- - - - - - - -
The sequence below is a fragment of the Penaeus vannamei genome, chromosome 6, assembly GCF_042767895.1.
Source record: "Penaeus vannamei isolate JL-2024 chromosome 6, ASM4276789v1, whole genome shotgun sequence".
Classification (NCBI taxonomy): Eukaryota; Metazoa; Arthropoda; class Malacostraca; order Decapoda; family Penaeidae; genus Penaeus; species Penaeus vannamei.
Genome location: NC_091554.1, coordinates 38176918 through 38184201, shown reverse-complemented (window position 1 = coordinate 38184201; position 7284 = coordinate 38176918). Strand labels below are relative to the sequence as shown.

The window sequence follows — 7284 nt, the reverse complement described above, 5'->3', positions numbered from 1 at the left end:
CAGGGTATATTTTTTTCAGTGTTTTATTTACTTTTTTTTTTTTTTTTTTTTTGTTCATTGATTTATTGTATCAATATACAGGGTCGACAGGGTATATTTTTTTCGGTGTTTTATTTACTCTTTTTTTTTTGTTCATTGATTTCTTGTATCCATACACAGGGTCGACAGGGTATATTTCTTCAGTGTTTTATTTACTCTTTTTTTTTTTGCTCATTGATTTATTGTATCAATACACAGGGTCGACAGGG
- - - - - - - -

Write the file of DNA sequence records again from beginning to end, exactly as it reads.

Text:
The sequence below is a fragment of the Penaeus vannamei genome, chromosome 6, assembly GCF_042767895.1.
Source record: "Penaeus vannamei isolate JL-2024 chromosome 6, ASM4276789v1, whole genome shotgun sequence".
Classification (NCBI taxonomy): Eukaryota; Metazoa; Arthropoda; class Malacostraca; order Decapoda; family Penaeidae; genus Penaeus; species Penaeus vannamei.
Genome location: NC_091554.1, coordinates 38176918 through 38184201, shown reverse-complemented (window position 1 = coordinate 38184201; position 7284 = coordinate 38176918). Strand labels below are relative to the sequence as shown.

The window sequence follows — 7284 nt, the reverse complement described above, 5'->3', positions numbered from 1 at the left end:
CAGGGTATATTTTTTTCAGTGTTTTATTTACTTTTTTTTTTTTTTTTTTTTTGTTCATTGATTTATTGTATCAATATACAGGGTCGACAGGGTATATTTTTTTCGGTGTTTTATTTACTCTTTTTTTTTTGTTCATTGATTTCTTGTATCCATACACAGGGTCGACAGGGTATATTTCTTCAGTGTTTTATTTACTCTTTTTTTTTTTGCTCATTGATTTATTGTATCAATACACAGGGTCGACAGGG